The UK’s high growth firms and their resilience over the Great Recession – Research Paper No 62
Published: 7 September 2017
During the last decade High-Growth Firms (HGFs) – sometimes referred to as ’Scale-Ups’ – have increasingly become an established feature of the UK business policy landscape. Indeed, HGFs are mentioned in the government’s recently published policy document ”Building our Industrial Strategy”, and are now considered sufficiently important that the Minister for Small Business has taken on the role of ”Scale-Up Champion”.
Whilst we know something of the characteristics of these firms – about their age, size, sector and location – we know relatively little about the dynamics of the HGF population as it evolves over time. For the most part attention is focused simply on the annual count which, as we shall see, is not an entirely appropriate measure of HGF activity.
Business Demography Research Theme
The OECD High-Growth Firm (HGF) measure was a pragmatic solution to a practical problem. It was designed to assist in identifying the small group of firms which contributed disproportionately to job creation. This statistic could be used to inform national policy and to make comparisons across countries, since it could be readily replicated using business register data. The decade since the measure was first published has seen increasing dissatisfaction amongst the academics and policymakers seeking to make use of it. There are two important criticisms. First, it focuses attention on relatively short ‘bursts’ of growth rendering invisible the reality of growth for the majority of businesses, and second, it does not in fact capture some important members of its target group the ‘relatively small proportion of firms that contribute disproportionately to job creation’.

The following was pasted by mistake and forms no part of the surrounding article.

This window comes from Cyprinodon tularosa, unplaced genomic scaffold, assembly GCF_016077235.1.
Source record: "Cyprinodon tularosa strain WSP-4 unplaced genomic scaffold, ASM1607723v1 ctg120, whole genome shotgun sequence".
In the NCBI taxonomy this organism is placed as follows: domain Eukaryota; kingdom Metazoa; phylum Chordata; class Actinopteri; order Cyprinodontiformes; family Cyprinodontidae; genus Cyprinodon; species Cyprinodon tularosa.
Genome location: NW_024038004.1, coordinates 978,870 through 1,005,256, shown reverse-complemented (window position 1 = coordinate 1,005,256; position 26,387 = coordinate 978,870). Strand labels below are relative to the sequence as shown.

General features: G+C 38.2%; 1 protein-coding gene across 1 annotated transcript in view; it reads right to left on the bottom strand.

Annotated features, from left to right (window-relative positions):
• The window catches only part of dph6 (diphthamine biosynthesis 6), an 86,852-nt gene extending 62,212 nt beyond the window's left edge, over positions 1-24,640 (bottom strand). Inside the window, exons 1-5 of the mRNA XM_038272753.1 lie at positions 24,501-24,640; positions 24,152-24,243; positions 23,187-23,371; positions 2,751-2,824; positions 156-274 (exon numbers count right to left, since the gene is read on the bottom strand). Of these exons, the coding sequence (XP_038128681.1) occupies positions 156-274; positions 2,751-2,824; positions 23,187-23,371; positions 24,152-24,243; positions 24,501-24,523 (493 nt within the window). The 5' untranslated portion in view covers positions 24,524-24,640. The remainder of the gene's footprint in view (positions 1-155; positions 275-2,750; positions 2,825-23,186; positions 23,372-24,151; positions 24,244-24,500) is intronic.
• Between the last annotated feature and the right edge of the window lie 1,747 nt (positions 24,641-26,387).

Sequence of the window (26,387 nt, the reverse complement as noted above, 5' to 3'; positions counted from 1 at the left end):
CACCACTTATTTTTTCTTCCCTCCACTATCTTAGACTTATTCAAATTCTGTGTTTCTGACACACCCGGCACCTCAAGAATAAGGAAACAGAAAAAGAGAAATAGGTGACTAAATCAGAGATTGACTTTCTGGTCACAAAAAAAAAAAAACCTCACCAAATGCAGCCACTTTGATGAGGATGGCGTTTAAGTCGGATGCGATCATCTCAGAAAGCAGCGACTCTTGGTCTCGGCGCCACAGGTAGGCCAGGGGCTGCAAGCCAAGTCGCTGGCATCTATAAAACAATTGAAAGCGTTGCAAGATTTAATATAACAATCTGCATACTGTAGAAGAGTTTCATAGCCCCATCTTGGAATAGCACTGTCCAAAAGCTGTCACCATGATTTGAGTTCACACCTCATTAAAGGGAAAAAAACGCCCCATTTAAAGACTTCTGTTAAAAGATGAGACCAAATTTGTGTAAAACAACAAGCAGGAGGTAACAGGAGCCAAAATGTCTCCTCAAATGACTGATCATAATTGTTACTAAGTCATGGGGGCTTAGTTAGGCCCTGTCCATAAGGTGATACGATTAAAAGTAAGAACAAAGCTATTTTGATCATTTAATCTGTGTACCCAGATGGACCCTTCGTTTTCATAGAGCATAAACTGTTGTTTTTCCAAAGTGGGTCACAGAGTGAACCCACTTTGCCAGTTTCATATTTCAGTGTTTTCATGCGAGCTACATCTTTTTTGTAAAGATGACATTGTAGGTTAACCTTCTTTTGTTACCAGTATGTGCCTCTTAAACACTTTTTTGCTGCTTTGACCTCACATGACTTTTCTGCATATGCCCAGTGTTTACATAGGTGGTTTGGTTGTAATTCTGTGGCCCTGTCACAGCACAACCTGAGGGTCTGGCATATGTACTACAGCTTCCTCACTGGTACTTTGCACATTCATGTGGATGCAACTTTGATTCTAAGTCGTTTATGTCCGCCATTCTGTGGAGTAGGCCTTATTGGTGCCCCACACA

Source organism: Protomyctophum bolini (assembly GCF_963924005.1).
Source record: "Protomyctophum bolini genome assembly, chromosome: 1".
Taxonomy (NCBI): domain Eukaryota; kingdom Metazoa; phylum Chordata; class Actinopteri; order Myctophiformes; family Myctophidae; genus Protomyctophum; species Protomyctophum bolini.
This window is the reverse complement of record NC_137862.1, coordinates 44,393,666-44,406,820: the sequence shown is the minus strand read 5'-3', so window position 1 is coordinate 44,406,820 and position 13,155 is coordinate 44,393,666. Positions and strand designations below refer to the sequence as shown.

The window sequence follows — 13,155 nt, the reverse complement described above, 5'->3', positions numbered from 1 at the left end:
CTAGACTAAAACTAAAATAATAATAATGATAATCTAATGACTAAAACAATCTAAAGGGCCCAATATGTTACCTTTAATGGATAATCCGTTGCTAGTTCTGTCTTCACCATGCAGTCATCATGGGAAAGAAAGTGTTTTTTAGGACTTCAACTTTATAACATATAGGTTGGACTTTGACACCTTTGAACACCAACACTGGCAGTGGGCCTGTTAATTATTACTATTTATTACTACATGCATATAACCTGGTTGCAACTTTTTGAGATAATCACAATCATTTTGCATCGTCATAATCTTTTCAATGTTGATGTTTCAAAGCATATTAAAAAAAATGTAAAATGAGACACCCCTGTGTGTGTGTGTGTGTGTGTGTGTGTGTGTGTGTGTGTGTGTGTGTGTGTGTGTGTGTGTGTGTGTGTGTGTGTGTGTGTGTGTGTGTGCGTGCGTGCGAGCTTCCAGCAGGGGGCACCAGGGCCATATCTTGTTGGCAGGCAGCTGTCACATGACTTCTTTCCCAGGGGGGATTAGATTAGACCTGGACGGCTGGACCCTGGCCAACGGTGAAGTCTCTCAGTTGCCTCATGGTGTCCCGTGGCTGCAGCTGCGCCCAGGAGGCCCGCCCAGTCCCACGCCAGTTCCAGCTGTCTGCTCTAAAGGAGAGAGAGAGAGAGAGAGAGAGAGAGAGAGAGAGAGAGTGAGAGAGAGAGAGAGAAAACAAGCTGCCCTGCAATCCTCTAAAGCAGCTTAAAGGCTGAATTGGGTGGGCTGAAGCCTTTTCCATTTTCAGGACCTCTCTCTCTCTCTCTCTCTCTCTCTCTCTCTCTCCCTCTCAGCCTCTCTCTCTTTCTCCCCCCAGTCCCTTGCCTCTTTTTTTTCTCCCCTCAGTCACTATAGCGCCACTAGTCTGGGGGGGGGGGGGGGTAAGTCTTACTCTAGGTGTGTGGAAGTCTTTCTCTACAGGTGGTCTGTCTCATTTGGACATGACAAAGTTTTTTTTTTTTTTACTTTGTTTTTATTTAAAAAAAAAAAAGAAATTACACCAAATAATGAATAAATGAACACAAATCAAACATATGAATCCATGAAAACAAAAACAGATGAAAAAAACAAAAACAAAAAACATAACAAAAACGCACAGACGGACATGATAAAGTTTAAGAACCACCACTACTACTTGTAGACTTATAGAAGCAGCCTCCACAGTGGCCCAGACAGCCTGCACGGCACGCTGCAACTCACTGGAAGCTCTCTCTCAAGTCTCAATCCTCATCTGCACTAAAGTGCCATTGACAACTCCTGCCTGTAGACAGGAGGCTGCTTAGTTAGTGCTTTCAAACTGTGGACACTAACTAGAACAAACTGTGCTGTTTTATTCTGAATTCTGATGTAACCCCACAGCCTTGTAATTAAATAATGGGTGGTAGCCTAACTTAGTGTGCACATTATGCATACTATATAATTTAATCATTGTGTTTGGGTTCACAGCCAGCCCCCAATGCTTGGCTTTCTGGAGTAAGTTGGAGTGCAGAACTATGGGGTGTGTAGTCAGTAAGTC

We present a new analysis of job creation in the UK, using data on a cohort of start-ups born in 1998 to identify three different groups of high performing firms. Of these three groups we find that HGFs as defined by the OCED do not create the most jobs, in fact they grow more slowly and have a lower survival rate than the comparators. Notably, though, most of the observed growth in all three groups takes place within the first five years after start-up.
Published: 3 April 2017
Among SMEs high growth is often episodic and not sustained. This paper reviews a number of international support measures designed to give SMEs the capabilities and resources to sustain fast growth.
Published: 1 September 2013
High-Growth Firms (HGFs) represent only a small minority - the ‘Vital 6%’ - of the UK business population yet they have a disproportionate impact on job creation and innovation. This paper confirms the headline conclusion for job creation: that is, a small number of job creating firms (mostly small firms) are responsible for a significant amount of net job creation in the UK. It also suggests the existence of a smaller group of 'extraordinarily prolific job creating firms' who were micro firms in 1998 and now employ almost 100,000 people.
Published: 17 February 2014
Enterprise Research Centre
Warwick Business School
University of Warwick
Coventry CV4 7AL
Enterprise Research Centre
Aston Business School
Birmingham B1 7ET
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